I recall a reference work that discusses the working of Gallifrey's Transduction Barrier as mentioned in The Invasion of Time. As I recall it, it's far more than a force field; it actually takes Gallifrey out of phase with the universe by several seconds, making approach and landing on the planet virtually impossible with out a time machine, more precisely a TARDIS with the information on how to cross the barrier.

It's mentioned / used in several audio adventures and novels during The Hiatus, but I've never been able to find an original (canon) citation for this, and I'm beginning to suspect it was merely a very plausible fan theory that gained support by the writers.

Ringing a bell for anyone?

  • The Invasion of Time features two separate defenses for Gallifrey. The transduction barrier is what keeps the Vardan projections out, while there is a separate force field that keeps the Sontarans out. In the novelization, it also specifies that the transduction barrier prevents the use of certain weapons inside the citadel. – Buzz Feb 16 '17 at 18:02

Like much Time Lord Tech, the Transduction Barrier(s) aren't really ever explained in cannon. Dr Who isn't a very technobabbly show; lost of tech "just works" or he'll "explain it later."

In the TV show, a transduction barrier is mentioned in The Invasion of Time and ...that's really it.

If you expand to accept the Webcasts as canon, then Shada mentions transduction barriers and some of their effects, and seems to pull from the Audio dramas as a "canon acceptable" source.

The Audio dramas provide a lot more background on the transduction barriers, including the concept that Gallifrey was kept "slightly out of phase" with the barriers, but in Dr Who's wibbly-wobbly "canon" universe, it's up to you to decide which bits are canon or not.

I would posit that the "Transduction Barrier" in the TV series is just a powerful planetary shield. The Time Lord's propensity for naming things with grandiose language would keep them from calling it a "planetary shield" or "border fence."

The word "Transduction" is used in many contexts to simply mean the conversion of one thing into another. In medicine, it means the conversion of one type of chemical or electrical signal in a cell to another. In Computer Science, it means converting one set of data directly into another via machine learning. I would therefore further posit that the transduction barrier is simply a fancy way of saying "electromagnetic force field;" it converts one kind of energy (electricity) into a (series?) of forcefield(s) which repel attackers, either as a pseudo-physical barrier, or simply a technological barrier (warp gravity and you can't achieve orbit or land. Put up enough static, you don't want to depend on your transmat beams.)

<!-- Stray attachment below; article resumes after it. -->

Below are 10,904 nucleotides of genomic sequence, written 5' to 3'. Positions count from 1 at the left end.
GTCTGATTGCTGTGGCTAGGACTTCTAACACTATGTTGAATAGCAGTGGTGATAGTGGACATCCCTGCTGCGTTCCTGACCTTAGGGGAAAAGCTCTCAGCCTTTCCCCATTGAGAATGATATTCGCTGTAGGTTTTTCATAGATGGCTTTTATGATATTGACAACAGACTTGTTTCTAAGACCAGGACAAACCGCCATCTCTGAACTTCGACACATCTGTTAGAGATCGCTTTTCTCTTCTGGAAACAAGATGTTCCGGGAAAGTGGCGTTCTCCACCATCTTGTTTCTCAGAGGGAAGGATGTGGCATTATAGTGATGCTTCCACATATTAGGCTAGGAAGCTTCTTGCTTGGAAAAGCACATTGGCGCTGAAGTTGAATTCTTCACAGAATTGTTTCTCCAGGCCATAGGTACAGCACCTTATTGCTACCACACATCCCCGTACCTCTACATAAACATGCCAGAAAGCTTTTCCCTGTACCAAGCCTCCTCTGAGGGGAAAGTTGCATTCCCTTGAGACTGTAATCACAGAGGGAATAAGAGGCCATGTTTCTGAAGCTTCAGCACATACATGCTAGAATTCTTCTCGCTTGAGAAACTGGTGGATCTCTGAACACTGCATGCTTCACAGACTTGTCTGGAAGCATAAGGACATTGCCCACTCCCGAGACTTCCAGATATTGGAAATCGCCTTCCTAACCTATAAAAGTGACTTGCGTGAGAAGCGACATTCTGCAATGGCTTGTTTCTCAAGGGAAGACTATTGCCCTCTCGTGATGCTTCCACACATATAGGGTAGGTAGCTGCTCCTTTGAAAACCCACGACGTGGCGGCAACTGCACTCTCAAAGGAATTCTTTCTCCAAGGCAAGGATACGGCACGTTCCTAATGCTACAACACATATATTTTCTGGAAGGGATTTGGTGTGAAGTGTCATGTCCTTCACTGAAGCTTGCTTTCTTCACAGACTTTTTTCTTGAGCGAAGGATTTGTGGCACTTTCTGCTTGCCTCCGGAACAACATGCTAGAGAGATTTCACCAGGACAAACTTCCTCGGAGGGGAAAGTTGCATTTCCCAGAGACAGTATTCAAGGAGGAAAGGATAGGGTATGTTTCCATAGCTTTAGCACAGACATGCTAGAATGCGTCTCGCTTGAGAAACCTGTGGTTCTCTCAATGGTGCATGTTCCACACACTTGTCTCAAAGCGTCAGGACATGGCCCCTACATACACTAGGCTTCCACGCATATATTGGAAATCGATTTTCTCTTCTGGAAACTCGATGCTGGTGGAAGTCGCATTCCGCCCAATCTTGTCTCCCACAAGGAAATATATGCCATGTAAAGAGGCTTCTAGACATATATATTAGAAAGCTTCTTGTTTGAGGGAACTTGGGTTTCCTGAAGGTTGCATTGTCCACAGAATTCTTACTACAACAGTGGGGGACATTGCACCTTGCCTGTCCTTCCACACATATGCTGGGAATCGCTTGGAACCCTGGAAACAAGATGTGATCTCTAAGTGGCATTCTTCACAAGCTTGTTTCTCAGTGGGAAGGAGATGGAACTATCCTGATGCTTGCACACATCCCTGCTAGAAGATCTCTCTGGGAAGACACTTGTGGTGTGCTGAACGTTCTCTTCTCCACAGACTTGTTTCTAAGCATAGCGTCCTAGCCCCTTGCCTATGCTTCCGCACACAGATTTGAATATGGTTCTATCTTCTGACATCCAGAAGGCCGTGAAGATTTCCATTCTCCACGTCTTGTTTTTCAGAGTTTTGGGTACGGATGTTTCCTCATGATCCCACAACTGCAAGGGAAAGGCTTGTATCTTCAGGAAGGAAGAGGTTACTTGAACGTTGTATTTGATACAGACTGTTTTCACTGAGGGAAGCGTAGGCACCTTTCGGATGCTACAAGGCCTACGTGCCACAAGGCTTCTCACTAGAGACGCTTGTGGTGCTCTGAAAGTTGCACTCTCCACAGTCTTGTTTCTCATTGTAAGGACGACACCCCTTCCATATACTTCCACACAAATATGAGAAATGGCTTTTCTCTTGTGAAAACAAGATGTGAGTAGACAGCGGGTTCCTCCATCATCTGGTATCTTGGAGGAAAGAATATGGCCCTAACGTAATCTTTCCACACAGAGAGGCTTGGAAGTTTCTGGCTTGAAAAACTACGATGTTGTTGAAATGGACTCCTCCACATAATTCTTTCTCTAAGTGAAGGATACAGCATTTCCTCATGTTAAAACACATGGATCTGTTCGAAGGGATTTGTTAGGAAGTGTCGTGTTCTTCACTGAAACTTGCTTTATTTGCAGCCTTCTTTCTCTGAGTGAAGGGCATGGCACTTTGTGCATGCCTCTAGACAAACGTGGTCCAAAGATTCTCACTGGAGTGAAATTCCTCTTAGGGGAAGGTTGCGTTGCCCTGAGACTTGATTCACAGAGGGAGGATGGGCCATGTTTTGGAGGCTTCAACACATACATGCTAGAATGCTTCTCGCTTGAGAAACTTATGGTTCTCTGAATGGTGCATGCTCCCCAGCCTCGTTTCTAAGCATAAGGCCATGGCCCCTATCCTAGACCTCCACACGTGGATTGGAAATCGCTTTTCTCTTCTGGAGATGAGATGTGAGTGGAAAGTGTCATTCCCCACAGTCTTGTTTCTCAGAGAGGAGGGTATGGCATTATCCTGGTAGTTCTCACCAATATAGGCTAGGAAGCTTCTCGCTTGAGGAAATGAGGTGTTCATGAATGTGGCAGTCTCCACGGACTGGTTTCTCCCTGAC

Finally, I would mention that New Who pretty much replaced "transduction barriers" with "sky trenches." Again, as above, no explanation is made on how a sky trench works, or how it can even be remotely trench-like, but these too appear to be a type of forcefield; until The Last Day, nothing had ever penetrated two layers of sky trenches. I would posit that "sky trenches," unlike the "transduction barriers," could also defend against time travellers. In Television Classic Who, there are very few species with Time Travel, with a heavy hint that the Time Lords were the only real people to perfect it, so they didn't really need special protections against time travel. In the Last Great Time War, however, at a minimum Daleks had perfected time travel for themselves, in which case transduction barriers would be "old tech" to be replaced with "sky trenches."

Putting Gallifrey into a time bubble and shifting it out of phase with the universe as a protection sure does sound cool, doesn't it? Kinda like stasis cubes...

  • Where do "sky trenches" come from? I'm not a Doctor Who scholar, but that's one I don't recall ever hearing. If you could reference an episode, I'll go back and rewatch it. – FreeMan Mar 28 '17 at 15:18
  • @FreeMan, Sky Trenches are referenced in relation to the Fall of Arcadia in the episodes The Final Day and The Day Of The Doctor. Arcadia apparently had fifty of whatever they are, and nobody had "ever breached them" until the Great Time War and the Daleks. – Zoey Boles Mar 28 '17 at 15:26

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